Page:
However, it said it was disappointed with a report in The Economist in February that claimed British farmers are less productive than international competitors.

Gail Soutar, the NFU’s chief economics and international affairs adviser, says that while there are many challenges for UK farming, comparing productivity with other countries was not as straightforward as The Economist article claimed.

She adds that some of the examples given were not representative, and that all countries have different climates, production techniques, and routes to market. “While there are issues regarding self-sufficiency for British farming, we are doing very well in certain sectors,” Soutar notes.

Sean Charlton, a Kent soft- and top-fruit farmer at Mid Kent Growers, says that following a recent trip to Spain, he feels that in particular when it comes to strawberry farming the UK is ahead in terms of technique and productivity.

“We’re not some fledgling, struggling industry,” he adds. “We’re one of the most professional sectors in farming, and we are always looking to be more efficient, especially when it comes to automation of tasks.”

Charlton, who rents his land from Charles Tassell, has just taken on another 100 acres under a Farm Business Tenancy. He has invested millions in expanding his business, planting a further 40 acres of strawberries, and diversifying into raspberries. The raspberries are being grown in pots, under polytunnels, using the latest irrigation and growing techniques.

Sarah Calcutt, co-founder of Partners in Produce, which works with farming businesses across the UK, says that in particular the soft-fruit sector is an example of progression and productivity.

“It [has] seen a dramatic change in the nature of business, there are strong grower groups, large farming units and extensive investment in growing, picking and packing operations that bring it directly in line for R&D, productivity, availability and quality with its continental counterparts,” she explains.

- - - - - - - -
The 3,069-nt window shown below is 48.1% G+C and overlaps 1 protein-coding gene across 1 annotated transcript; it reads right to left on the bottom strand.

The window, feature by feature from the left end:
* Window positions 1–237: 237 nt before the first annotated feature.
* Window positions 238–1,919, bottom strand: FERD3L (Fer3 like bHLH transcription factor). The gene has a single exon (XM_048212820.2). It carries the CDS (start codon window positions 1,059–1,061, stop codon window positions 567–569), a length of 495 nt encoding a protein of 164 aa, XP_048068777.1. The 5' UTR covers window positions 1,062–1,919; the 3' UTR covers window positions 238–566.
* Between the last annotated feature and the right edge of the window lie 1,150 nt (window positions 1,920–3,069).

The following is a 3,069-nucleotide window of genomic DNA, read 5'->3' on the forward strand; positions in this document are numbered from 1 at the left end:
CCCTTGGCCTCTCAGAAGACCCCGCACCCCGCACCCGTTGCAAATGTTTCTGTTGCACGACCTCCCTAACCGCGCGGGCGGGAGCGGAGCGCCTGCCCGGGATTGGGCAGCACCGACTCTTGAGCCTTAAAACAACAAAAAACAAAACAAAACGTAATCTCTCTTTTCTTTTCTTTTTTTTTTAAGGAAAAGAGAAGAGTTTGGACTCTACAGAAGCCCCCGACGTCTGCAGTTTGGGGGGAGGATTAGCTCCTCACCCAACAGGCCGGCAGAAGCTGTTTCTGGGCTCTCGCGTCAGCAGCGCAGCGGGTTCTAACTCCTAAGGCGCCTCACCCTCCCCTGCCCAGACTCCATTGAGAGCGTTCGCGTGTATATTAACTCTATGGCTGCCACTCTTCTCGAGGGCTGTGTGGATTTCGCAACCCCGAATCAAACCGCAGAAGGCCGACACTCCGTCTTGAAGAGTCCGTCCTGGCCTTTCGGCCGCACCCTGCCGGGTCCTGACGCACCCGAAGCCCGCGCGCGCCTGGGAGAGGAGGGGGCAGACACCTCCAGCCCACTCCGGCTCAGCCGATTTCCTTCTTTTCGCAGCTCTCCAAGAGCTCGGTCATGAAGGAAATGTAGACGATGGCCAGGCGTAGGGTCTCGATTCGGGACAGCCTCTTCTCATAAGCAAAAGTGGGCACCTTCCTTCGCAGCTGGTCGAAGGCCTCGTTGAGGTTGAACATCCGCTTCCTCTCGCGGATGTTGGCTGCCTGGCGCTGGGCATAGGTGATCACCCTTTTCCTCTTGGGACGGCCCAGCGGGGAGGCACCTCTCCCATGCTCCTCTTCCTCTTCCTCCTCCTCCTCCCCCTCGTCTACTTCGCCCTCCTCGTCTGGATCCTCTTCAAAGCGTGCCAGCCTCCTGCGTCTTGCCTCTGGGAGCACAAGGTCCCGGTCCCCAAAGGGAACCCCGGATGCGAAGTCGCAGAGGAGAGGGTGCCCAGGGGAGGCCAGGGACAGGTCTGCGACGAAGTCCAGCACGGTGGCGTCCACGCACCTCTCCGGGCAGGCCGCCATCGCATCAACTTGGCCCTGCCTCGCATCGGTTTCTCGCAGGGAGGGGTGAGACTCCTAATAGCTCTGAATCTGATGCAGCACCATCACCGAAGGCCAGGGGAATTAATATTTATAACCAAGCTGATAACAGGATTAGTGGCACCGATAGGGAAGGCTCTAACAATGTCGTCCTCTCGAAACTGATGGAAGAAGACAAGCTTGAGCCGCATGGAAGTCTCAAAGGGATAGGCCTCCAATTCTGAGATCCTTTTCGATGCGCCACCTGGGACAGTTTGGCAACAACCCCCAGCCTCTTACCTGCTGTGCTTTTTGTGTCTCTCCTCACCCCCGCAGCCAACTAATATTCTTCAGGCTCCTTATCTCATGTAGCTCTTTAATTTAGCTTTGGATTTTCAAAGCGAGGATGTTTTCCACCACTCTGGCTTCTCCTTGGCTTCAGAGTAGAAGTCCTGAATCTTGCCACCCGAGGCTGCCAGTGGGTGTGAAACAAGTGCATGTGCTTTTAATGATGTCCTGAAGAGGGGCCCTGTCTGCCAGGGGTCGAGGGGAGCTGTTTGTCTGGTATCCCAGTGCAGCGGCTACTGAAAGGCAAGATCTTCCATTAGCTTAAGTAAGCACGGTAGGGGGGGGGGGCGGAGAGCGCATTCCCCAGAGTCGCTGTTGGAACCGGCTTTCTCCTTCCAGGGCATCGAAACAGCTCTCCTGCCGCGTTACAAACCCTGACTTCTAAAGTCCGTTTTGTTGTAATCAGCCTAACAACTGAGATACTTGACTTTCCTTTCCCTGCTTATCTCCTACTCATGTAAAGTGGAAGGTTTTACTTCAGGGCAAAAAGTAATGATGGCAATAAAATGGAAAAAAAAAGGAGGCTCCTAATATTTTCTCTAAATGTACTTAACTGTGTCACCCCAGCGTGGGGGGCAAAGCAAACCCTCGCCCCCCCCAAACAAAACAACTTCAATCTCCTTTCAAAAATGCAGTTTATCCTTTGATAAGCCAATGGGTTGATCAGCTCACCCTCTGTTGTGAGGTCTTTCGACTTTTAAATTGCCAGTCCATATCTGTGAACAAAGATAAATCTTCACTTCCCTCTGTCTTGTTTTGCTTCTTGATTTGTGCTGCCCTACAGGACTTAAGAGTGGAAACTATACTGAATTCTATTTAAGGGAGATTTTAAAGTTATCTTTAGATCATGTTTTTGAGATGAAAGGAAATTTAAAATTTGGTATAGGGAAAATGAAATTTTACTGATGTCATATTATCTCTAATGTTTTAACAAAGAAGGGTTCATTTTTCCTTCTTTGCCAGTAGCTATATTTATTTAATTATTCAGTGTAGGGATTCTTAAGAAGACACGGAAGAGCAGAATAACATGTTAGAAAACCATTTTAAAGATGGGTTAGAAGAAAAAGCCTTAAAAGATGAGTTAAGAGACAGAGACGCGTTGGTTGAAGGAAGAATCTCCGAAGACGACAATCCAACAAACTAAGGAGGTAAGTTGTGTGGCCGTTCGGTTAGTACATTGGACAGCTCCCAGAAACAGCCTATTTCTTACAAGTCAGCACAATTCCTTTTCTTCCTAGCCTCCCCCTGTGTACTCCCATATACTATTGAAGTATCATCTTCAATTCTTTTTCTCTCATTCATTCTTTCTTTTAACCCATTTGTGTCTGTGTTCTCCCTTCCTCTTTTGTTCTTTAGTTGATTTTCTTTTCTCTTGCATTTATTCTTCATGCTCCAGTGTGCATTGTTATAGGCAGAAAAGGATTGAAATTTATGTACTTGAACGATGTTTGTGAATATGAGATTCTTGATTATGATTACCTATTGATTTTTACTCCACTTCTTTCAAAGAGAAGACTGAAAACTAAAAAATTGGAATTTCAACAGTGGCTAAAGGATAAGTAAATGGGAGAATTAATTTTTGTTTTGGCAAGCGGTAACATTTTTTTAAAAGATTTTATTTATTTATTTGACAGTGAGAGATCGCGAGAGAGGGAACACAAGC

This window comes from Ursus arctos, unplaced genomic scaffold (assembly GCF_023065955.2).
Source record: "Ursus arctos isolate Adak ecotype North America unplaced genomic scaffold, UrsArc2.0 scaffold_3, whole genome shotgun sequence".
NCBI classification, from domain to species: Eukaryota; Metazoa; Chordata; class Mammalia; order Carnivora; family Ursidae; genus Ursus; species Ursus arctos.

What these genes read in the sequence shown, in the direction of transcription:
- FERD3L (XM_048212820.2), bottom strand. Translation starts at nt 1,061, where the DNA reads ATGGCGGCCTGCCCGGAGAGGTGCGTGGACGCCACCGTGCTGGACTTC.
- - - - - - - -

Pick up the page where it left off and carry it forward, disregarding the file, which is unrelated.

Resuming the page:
“Investment in new storage technology, agronomic systems such as micro analysis of soil, crop mapping, increased mechanisation of harvesting – platforms for the new taller orchards, and bin trains, mean that the worker welfare and also productivity is rising.”

Tassell says that this picture of investment is being played out across the horticulture sector, from small- to medium-sized farms to larger growers.

This is certainly the case at Barfoots, which is one of the leading producers of vegetables in the UK. It is known for growing exotic produce along the south coast, as well as owning international farms, and has now turned 10,000ft2 of existing but underused greenhouse space in Chichester to grow chillies.

Business development manager Sophie Bambridge says the aim is to offer a 52-week supply of chillies, by combining imports from its Senegal farm with the British-grown produce. While the majority of the crop is the standard red and green variety, Bambridge says that 10% of the space is for growing trial varieties from Mexico and Peru, among other countries.

Again, the business is investing in R&D to help support the growth of the chilli trade. “We are using very innovative techniques, and the way we are growing them is a UK first,” she says. “We’re not just growing the trial chillies in isolation, we’re backing this up with consumer research because we see this as a way of reinvigorating that sector of the market.”  

With more public and private investment in the horticulture sector, this is one area of British farming that can bank on a better future.